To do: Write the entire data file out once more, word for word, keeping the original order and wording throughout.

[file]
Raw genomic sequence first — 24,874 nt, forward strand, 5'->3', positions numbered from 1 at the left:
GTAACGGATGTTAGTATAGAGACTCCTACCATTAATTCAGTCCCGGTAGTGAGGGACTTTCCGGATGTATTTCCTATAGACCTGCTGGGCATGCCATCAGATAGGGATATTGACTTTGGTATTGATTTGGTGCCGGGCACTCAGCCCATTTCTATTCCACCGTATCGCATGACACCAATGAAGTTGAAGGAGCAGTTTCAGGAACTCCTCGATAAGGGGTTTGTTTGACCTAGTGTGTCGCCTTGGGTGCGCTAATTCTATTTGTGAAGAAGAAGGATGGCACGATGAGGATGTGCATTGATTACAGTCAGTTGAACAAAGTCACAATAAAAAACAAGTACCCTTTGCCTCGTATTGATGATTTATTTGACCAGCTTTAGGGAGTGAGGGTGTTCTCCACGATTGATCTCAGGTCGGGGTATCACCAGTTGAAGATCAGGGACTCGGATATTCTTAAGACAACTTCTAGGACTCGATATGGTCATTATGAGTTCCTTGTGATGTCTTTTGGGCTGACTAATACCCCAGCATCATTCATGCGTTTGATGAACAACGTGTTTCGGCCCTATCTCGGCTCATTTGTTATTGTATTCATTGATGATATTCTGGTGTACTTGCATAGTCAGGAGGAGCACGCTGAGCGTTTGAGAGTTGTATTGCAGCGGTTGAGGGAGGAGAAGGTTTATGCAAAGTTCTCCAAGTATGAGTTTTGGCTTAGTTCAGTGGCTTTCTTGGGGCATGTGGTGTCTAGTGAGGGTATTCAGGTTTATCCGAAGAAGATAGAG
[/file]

Raw genomic sequence first — 24,874 nt, forward strand, 5'->3', positions numbered from 1 at the left:
GTAACGGATGTTAGTATAGAGACTCCTACCATTAATTCAGTCCCGGTAGTGAGGGACTTTCCGGATGTATTTCCTATAGACCTGCTGGGCATGCCATCAGATAGGGATATTGACTTTGGTATTGATTTGGTGCCGGGCACTCAGCCCATTTCTATTCCACCGTATCGCATGACACCAATGAAGTTGAAGGAGCAGTTTCAGGAACTCCTCGATAAGGGGTTTGTTTGACCTAGTGTGTCGCCTTGGGTGCGCTAATTCTATTTGTGAAGAAGAAGGATGGCACGATGAGGATGTGCATTGATTACAGTCAGTTGAACAAAGTCACAATAAAAAACAAGTACCCTTTGCCTCGTATTGATGATTTATTTGACCAGCTTTAGGGAGTGAGGGTGTTCTCCACGATTGATCTCAGGTCGGGGTATCACCAGTTGAAGATCAGGGACTCGGATATTCTTAAGACAACTTCTAGGACTCGATATGGTCATTATGAGTTCCTTGTGATGTCTTTTGGGCTGACTAATACCCCAGCATCATTCATGCGTTTGATGAACAACGTGTTTCGGCCCTATCTCGGCTCATTTGTTATTGTATTCATTGATGATATTCTGGTGTACTTGCATAGTCAGGAGGAGCACGCTGAGCGTTTGAGAGTTGTATTGCAGCGGTTGAGGGAGGAGAAGGTTTATGCAAAGTTCTCCAAGTATGAGTTTTGGCTTAGTTCAGTGGCTTTCTTGGGGCATGTGGTGTCTAGTGAGGGTATTCAGGTTTATCCGAAGAAGATAGAG